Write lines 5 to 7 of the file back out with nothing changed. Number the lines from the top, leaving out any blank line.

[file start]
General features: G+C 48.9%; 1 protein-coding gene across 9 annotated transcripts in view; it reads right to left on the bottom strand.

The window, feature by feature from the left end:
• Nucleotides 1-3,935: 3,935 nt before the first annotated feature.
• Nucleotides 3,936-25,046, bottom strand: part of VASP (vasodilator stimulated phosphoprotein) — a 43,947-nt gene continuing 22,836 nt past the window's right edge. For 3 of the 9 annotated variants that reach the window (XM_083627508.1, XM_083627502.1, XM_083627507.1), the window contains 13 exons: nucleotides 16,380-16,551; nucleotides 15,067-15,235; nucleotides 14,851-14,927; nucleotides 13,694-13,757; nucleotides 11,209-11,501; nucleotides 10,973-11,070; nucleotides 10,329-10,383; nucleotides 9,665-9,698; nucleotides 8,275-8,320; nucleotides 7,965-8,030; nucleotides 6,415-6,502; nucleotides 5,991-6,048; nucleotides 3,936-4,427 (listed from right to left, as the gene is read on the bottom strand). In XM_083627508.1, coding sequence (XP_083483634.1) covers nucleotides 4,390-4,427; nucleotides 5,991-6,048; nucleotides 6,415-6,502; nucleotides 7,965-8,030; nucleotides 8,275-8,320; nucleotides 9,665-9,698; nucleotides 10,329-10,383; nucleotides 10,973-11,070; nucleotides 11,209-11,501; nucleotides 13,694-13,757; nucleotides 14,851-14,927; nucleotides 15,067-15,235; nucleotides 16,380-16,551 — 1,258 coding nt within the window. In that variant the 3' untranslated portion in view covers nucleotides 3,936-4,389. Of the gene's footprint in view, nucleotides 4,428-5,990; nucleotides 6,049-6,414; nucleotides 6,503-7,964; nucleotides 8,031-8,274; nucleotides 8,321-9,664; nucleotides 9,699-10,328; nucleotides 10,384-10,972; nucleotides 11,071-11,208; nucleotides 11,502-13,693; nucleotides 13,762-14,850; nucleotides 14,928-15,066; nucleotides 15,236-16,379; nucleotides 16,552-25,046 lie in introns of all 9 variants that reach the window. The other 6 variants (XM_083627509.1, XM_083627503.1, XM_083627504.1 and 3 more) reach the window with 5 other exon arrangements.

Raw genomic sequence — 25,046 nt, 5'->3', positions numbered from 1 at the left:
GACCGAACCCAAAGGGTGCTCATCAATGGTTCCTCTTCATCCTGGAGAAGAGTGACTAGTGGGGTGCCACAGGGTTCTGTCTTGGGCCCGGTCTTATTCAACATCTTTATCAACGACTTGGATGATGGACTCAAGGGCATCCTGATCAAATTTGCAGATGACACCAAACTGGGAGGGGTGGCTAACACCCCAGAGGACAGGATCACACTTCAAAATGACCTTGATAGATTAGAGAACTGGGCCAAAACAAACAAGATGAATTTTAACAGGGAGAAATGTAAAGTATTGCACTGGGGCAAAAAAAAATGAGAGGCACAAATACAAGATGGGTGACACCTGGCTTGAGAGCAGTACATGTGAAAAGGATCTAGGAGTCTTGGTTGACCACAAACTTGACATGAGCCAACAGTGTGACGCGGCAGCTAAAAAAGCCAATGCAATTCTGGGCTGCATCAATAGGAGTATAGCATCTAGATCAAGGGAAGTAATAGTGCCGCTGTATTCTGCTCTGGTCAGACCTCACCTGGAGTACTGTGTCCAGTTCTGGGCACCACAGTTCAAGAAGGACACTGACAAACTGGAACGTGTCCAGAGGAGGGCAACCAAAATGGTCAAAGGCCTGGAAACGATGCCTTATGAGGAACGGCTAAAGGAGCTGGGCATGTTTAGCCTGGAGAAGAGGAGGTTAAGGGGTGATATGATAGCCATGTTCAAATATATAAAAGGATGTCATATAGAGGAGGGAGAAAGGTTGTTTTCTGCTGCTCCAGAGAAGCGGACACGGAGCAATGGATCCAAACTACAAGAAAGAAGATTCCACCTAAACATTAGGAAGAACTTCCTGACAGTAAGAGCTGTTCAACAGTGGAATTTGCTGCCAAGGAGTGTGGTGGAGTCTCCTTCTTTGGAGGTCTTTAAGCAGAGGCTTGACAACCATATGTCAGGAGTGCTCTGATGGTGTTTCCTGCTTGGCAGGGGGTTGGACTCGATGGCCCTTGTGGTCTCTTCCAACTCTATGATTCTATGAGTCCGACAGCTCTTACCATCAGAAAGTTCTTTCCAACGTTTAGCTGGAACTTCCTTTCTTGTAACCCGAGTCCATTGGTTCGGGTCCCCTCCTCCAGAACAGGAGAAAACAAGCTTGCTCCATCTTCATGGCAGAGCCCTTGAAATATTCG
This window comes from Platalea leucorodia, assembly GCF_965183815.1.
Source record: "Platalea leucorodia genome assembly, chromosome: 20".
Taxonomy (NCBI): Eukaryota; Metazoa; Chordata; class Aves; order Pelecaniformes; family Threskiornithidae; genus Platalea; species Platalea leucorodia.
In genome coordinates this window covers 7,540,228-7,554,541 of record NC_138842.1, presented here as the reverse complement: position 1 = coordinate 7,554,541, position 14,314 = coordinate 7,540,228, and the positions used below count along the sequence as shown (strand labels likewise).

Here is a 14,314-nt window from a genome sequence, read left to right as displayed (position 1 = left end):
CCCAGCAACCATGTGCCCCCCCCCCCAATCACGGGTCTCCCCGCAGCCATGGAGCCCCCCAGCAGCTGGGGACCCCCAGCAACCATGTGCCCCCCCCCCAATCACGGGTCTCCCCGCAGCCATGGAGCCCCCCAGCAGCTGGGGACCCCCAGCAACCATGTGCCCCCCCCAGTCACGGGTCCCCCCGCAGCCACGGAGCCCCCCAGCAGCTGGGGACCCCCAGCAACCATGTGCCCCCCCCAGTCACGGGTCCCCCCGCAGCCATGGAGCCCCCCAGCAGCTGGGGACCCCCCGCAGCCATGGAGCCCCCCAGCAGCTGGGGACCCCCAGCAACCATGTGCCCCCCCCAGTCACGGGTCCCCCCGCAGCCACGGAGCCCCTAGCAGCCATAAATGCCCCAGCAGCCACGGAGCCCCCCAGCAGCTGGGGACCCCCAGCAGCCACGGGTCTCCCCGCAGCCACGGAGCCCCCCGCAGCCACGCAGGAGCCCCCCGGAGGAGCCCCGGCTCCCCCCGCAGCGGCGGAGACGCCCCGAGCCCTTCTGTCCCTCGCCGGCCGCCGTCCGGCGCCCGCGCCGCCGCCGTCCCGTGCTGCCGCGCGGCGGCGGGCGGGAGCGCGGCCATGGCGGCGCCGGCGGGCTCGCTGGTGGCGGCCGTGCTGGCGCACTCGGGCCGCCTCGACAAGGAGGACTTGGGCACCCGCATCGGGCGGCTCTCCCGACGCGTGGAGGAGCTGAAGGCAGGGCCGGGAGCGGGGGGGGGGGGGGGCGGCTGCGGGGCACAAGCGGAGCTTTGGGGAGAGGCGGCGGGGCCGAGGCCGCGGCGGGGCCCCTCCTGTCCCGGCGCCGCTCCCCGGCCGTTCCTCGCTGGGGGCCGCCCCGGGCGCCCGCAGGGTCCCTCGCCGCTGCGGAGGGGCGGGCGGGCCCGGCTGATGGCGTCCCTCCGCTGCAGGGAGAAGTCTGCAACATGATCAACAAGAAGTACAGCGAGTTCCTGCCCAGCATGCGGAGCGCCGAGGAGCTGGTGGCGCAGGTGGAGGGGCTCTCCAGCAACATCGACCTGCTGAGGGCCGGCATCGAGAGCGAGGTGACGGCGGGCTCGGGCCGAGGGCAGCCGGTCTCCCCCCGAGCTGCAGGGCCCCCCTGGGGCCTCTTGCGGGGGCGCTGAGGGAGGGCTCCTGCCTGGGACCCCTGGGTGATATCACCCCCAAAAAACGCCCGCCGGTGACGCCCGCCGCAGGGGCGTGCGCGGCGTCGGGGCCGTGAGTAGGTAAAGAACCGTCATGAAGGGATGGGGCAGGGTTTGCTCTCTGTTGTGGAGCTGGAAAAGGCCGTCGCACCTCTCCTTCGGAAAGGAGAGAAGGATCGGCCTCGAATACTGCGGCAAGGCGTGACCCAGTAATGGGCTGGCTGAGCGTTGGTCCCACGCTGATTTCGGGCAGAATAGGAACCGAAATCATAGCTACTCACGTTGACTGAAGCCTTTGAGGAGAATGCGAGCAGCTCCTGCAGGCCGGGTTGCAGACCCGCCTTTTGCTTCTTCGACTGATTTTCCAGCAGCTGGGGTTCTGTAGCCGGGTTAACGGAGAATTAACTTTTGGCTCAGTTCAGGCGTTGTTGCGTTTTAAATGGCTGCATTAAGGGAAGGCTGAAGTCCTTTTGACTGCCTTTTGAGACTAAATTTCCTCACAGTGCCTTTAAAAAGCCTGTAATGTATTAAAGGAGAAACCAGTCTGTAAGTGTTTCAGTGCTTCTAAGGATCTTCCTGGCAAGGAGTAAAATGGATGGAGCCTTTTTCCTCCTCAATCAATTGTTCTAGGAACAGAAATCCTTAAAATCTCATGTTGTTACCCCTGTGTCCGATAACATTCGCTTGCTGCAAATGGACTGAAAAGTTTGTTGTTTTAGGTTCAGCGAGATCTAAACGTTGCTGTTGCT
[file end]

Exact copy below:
Raw genomic sequence — 25,046 nt, 5'->3', positions numbered from 1 at the left:
GACCGAACCCAAAGGGTGCTCATCAATGGTTCCTCTTCATCCTGGAGAAGAGTGACTAGTGGGGTGCCACAGGGTTCTGTCTTGGGCCCGGTCTTATTCAACATCTTTATCAACGACTTGGATGATGGACTCAAGGGCATCCTGATCAAATTTGCAGATGACACCAAACTGGGAGGGGTGGCTAACACCCCAGAGGACAGGATCACACTTCAAAATGACCTTGATAGATTAGAGAACTGGGCCAAAACAAACAAGATGAATTTTAACAGGGAGAAATGTAAAGTATTGCACTGGGGCAAAAAAAAATGAGAGGCACAAATACAAGATGGGTGACACCTGGCTTGAGAGCAGTACATGTGAAAAGGATCTAGGAGTCTTGGTTGACCACAAACTTGACATGAGCCAACAGTGTGACGCGGCAGCTAAAAAAGCCAATGCAATTCTGGGCTGCATCAATAGGAGTATAGCATCTAGATCAAGGGAAGTAATAGTGCCGCTGTATTCTGCTCTGGTCAGACCTCACCTGGAGTACTGTGTCCAGTTCTGGGCACCACAGTTCAAGAAGGACACTGACAAACTGGAACGTGTCCAGAGGAGGGCAACCAAAATGGTCAAAGGCCTGGAAACGATGCCTTATGAGGAACGGCTAAAGGAGCTGGGCATGTTTAGCCTGGAGAAGAGGAGGTTAAGGGGTGATATGATAGCCATGTTCAAATATATAAAAGGATGTCATATAGAGGAGGGAGAAAGGTTGTTTTCTGCTGCTCCAGAGAAGCGGACACGGAGCAATGGATCCAAACTACAAGAAAGAAGATTCCACCTAAACATTAGGAAGAACTTCCTGACAGTAAGAGCTGTTCAACAGTGGAATTTGCTGCCAAGGAGTGTGGTGGAGTCTCCTTCTTTGGAGGTCTTTAAGCAGAGGCTTGACAACCATATGTCAGGAGTGCTCTGATGGTGTTTCCTGCTTGGCAGGGGGTTGGACTCGATGGCCCTTGTGGTCTCTTCCAACTCTATGATTCTATGAGTCCGACAGCTCTTACCATCAGAAAGTTCTTTCCAACGTTTAGCTGGAACTTCCTTTCTTGTAACCCGAGTCCATTGGTTCGGGTCCCCTCCTCCAGAACAGGAGAAAACAAGCTTGCTCCATCTTCATGGCAGAGCCCTTGAAATATTCG
This window comes from Platalea leucorodia, assembly GCF_965183815.1.